Tag Archives: birds

A Very Successful Hunt, Ibis

Most of the time these birds are catching small, even tiny, fish to eat. That means a lot of hard work for a little food.

Every once in a while their luck changes.

A Very Successful Hunt, Ibis
A Very Successful Hunt, Ibis

In this case a nice size crab.

A Very Successful Hunt, Ibis
A Very Successful Hunt, Ibis

Better yet, no gulls around to steal it.

A Very Successful Hunt, Ibis
A Very Successful Hunt, Ibis

The poor Ibis were the ones the Gulls robbed most often.

But not this time.

A Very Successful Hunt, Ibis
A Very Successful Hunt, Ibis

Pelicans Coming To The Sand Bar

At low tide this was the place to be… at least the Pelicans thought that.

Pelicans Coming To The Sand Bar
Pelicans Coming To The Sand Bar

They glide in, one or two at a time, and just drop into the group.

Pelicans Coming To The Sand Bar
Pelicans Coming To The Sand Bar

Considering they weight around 25 pounds (11.3 kg) this is a lot of birds.

Click any image to view full size.

Pink In The Marsh, Spoonbill

Taken in ACE Basin, South Carolina.

Pink In The Marsh, Spoonbill
Pink In The Marsh, Spoonbill

This was a spur of the moment photograph shot only because of the Spoonbill. Turns out it’s a pretty good example of what the thick marshes look like in the winter. Looking close I can even spot the small canal and water through the reeds.

Comparing Red-shouldered Hawks

In the past I made mention of how we have noticed a distinct difference between the birds in South Carolina and Florida.

Below is a close up of a Red-shouldered taken in the Corkscrew Swamp Sanctuary, southern Florida.

Comparing Red-shouldered Hawks
Comparing Red-shouldered Hawks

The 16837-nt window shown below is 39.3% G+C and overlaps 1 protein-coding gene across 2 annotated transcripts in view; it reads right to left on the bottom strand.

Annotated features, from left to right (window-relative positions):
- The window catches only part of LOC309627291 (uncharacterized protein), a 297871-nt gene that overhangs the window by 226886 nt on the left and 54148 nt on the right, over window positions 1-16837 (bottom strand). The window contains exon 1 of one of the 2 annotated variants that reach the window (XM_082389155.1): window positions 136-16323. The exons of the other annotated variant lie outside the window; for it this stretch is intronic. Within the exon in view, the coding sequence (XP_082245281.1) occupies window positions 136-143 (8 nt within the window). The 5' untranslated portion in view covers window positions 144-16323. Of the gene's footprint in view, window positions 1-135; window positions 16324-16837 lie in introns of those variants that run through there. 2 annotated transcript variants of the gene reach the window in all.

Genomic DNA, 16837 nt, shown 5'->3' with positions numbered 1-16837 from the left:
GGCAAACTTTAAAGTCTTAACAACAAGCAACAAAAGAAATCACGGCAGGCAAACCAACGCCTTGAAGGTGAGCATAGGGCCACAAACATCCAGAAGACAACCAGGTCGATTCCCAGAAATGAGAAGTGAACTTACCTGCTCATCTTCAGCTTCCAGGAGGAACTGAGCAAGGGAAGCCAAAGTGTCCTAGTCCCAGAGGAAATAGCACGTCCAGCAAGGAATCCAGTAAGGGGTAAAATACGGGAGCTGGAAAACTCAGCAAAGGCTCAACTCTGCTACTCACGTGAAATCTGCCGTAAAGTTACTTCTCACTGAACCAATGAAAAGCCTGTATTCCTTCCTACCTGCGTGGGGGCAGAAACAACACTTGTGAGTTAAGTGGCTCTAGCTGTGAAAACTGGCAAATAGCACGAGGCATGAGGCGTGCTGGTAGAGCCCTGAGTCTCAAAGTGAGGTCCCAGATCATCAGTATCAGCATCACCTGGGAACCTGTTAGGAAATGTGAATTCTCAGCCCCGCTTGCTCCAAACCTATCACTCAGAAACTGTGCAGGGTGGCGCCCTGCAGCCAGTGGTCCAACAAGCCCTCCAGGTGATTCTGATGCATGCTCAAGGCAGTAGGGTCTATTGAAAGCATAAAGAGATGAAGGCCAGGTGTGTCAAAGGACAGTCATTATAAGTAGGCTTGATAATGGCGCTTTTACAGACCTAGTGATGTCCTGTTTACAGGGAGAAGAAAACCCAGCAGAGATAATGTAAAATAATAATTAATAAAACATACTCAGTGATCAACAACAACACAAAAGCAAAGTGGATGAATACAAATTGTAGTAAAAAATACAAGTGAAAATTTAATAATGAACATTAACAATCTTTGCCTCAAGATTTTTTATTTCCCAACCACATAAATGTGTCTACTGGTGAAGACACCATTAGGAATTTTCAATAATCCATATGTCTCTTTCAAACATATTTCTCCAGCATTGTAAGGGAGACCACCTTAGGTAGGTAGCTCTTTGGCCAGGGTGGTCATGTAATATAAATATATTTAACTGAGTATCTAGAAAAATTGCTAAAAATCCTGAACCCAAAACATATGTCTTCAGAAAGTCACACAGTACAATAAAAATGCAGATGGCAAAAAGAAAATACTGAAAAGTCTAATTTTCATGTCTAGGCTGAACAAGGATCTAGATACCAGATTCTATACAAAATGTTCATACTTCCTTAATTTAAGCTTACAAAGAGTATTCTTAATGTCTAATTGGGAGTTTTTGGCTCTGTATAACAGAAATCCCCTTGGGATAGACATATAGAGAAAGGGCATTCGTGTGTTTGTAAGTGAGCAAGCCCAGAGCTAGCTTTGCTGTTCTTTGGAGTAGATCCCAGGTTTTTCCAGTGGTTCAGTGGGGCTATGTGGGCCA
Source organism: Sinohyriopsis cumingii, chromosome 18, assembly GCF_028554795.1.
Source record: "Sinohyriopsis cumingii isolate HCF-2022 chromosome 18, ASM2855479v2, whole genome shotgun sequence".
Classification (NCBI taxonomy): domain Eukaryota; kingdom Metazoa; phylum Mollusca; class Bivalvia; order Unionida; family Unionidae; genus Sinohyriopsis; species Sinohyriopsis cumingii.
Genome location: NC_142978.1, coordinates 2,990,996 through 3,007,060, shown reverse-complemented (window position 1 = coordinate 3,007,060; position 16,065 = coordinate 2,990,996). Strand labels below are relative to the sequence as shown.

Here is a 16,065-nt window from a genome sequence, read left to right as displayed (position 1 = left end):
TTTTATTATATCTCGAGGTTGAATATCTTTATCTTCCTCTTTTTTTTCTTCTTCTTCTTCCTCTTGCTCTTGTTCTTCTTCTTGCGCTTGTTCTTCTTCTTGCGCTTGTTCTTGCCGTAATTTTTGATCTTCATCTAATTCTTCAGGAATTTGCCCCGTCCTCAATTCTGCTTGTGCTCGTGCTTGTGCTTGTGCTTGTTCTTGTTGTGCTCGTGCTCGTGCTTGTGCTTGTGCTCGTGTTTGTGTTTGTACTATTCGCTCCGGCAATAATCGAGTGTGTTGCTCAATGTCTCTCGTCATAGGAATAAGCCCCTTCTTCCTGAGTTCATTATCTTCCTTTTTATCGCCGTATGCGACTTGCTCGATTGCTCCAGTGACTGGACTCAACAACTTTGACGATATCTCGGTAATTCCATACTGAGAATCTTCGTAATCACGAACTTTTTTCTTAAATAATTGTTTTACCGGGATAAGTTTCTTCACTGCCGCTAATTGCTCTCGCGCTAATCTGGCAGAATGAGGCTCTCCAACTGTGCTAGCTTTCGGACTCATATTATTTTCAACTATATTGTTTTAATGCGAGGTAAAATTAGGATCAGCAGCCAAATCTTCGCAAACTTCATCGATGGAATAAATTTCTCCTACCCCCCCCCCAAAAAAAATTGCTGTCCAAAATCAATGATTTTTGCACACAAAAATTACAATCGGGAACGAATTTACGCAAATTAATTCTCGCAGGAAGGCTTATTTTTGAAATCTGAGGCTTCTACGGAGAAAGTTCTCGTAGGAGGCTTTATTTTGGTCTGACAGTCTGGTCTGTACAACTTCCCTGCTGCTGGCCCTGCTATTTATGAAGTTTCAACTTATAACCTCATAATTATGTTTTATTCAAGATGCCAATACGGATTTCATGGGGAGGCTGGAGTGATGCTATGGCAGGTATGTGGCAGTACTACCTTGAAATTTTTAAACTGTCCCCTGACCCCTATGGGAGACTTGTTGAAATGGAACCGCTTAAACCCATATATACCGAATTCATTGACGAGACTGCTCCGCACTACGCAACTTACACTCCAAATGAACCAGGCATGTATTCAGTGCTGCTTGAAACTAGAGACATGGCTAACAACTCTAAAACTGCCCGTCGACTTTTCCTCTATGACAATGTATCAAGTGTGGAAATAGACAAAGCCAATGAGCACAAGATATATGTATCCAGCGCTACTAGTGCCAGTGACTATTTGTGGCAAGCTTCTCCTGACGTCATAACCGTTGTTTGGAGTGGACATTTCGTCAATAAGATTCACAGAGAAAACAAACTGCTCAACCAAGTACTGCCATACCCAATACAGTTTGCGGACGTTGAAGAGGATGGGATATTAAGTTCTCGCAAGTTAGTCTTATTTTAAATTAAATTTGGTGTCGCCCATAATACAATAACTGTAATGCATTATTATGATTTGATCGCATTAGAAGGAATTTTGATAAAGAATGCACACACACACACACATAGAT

Size wise I think they are the same. Where I see the difference is the chest, head, and leg coloring. The Florida birds seem to have less of the red/brown coloring.

Comparing Red-shouldered Hawks
Comparing Red-shouldered Hawks
Comparing Red-shouldered Hawks
Comparing Red-shouldered Hawks

Both the Florida and South Carolina birds shown here live in a similar habitat. Swamps surrounded by forest, Florida had more of a Pine forest, however the South Carolina birds were near large pine also.

Light plays into this and the images here certainly have more sun on the Florida samples. However previous photographs with different light have shown a difference. Also there was only a 3 week difference in the photographing of both samples. Mating season should be about the same.

Below are South Carolina Hawks taken in a forest and swamp environment. The swamp here was more Cypress and Tupelo Trees than Florida.

Diet in both areas should be close.

Comparing Red-shouldered Hawks
Comparing Red-shouldered Hawks

The wings appear close, however the chest and head feathers are now much more red and distinct.

Comparing Red-shouldered Hawks
Comparing Red-shouldered Hawks

I did not want to provide any full front South Carolina birds since the time frame between the images would have been greater. I want to compare birds that should be in the same cycle. Mating plumage would change the appearance quite a bit.

I might be completely wrong, but we have had this conversation before with no thought of comparing images like this.

So… just a thought.